You need to be careful when telling un-PC jokes on social media, if my experience is anything to go by.
The reason is that the censors who work for Twitter, Facebook, and the police are leftards who are too dumb to get anything but the simplest joke. Indeed, who but a leftard would even want to work as a censor?
My first brush with the police in this connection came a few months ago when I published a joke tweet inviting fake left ‘anti-fascists’ to turn up at a demonstration armed with knuckle dusters and iron bars. However, my tweet did not specify a precise date, time or place for the demonstration. The tweet was therefore obvious nonsense. At least I thought in my infinite lack of wisdom that it was obvious the tweet was a joke.
But that wasn’t the way the police saw it. They accused me of inciting violence. I wasn’t arrested or anything: they just gave me a talking to!
My second experience with social media’s censors came more recently. I published a tweet which took the mick out of what’s going on in Sweden, in particular the now common claim there that when an immigrant rapes a native Swede, the man or men perpetrating the rape are the victims rather than the woman being raped.
I said in my tweet that you might as well accuse Jews of being responsible for the “Holocaust” and Hitler being the victim.
But the censors at Facebook didn’t like that: they evidently thought I was claiming Jews were responsible for the Holocaust and banned me from Facebook for a week.
How dumb can you get?
Well, Sadiq Khan, the London Mayor, appears to be all in favour of the £2million a year to be spent allegedly seeking out and dealing with internet trolls (surprise surprise!)
Just to be clear on what a troll is: (the Wikipedia definition is:) “In Internet slang, a troll is a person who sows discord on the Internet by starting arguments or upsetting people, by posting inflammatory, extraneous, or off-topic messages in an online community (such as a newsgroup, forum, chat room, or blog) with the deliberate intent of provoking readers into an emotional response or of otherwise disrupting normal on-topic discussion, often for their own amusement.”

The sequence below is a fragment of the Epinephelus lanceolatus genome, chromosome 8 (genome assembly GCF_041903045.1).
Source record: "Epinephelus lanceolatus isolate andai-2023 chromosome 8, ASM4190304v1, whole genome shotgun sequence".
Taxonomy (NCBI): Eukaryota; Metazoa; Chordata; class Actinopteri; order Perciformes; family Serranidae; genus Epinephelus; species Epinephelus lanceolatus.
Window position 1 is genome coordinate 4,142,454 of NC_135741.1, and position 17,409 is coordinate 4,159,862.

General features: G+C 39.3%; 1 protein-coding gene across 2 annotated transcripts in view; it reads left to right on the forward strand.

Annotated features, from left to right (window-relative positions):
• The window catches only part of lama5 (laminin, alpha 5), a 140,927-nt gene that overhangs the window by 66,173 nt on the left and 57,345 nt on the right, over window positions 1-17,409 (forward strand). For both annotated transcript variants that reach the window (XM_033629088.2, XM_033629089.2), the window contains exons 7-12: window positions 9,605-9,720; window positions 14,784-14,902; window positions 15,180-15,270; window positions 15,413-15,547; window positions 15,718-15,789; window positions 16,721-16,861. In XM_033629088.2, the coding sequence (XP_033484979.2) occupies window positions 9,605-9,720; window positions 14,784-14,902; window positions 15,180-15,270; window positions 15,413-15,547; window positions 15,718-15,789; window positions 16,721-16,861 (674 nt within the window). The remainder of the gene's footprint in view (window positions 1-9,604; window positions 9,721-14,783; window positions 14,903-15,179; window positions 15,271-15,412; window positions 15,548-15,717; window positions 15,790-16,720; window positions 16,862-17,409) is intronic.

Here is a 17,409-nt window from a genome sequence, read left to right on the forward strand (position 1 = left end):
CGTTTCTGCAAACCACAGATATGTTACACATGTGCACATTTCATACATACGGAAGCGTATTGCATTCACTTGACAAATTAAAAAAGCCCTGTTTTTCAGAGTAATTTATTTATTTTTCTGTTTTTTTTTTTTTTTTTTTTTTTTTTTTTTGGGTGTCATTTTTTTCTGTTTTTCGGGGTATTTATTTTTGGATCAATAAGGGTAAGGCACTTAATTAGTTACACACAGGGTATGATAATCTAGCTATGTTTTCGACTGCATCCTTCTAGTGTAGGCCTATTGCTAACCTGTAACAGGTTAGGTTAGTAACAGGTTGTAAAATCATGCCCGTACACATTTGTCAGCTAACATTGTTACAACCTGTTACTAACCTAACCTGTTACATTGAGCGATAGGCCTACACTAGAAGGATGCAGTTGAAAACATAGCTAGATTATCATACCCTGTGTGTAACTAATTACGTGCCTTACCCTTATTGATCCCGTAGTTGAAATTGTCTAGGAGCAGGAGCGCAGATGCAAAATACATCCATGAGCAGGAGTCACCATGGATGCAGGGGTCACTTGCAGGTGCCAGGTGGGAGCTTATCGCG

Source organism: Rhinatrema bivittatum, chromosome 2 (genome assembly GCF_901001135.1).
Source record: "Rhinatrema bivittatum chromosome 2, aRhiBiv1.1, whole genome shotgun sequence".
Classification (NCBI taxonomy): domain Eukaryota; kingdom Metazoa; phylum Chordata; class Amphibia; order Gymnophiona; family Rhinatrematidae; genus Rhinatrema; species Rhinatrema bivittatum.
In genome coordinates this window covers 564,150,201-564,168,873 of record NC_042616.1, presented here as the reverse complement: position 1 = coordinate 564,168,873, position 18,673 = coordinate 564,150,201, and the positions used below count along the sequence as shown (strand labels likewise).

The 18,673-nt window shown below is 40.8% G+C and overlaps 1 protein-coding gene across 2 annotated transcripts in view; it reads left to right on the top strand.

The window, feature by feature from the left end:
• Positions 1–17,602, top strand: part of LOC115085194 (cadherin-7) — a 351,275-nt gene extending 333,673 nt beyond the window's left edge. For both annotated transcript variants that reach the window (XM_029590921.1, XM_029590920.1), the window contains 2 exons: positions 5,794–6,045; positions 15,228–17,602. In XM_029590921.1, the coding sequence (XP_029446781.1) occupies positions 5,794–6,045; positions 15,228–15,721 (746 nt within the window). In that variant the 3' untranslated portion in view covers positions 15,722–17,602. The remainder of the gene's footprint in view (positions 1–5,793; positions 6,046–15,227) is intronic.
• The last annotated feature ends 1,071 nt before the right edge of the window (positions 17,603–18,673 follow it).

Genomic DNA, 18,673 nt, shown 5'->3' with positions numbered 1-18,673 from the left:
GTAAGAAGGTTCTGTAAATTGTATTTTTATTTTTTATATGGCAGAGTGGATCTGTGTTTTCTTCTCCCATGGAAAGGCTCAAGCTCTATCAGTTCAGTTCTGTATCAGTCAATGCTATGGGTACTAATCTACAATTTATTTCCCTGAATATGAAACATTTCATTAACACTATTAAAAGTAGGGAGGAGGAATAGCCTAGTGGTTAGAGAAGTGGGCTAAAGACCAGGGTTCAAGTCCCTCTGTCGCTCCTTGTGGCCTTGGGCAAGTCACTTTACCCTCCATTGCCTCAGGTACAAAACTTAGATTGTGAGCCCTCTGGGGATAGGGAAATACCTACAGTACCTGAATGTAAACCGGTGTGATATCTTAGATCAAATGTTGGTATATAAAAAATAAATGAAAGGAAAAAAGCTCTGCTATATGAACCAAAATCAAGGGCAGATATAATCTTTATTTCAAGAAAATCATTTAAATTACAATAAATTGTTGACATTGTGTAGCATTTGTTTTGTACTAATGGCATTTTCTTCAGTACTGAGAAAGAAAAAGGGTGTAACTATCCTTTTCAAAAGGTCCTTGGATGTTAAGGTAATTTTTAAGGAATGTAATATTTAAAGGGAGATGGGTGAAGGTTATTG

Well now, let’s take the four words “upset, inflammatory, extraneous and off-topic”, and we’ll start with “upset”. The internet is a bit of a rough and tumble: language is far from diplomatic some of the time. But then so too is some of the language in the House of Commons. To be consistent, presumably we should have officers from a Khan-style ‘ministry of thought’ control sitting in the Commons fining MPs who use undiplomatic language.
Moreover, how on Earth do you prove that it was someone’s deliberate INTENTION to upset, rather than their expressing a genuinely held belief? If someone says they think MPs are a collection of over-paid, ignorant, greedy, expense account fiddling time wasters, maybe that’s an accurate description of MPs. There are certainly people who have that sort of low opinion of MPs.
And much the same goes for “inflammatory”. The latter derogatory description of MPs could be construed as “inflammatory”. So what do we do? Make it illegal to use the above language about MPs?
As to “extraneous and off-topic”, it’s actually very easy to say things that are of that nature. I’m guilty of doing it myself occasionally even when engaged in discussions which are of a very technical and unemotional nature on my favourite topic, which is economics. But should making “off-topic” comments be a crime or should it justify censorship?
Personally, I’d never dream of censoring anyone for making off-topic remarks. When I do spot someone making an off-topic remark, and that’s happened dozens of times in recent years, I just tell them I think their remark is off-topic. End of. Problem sorted.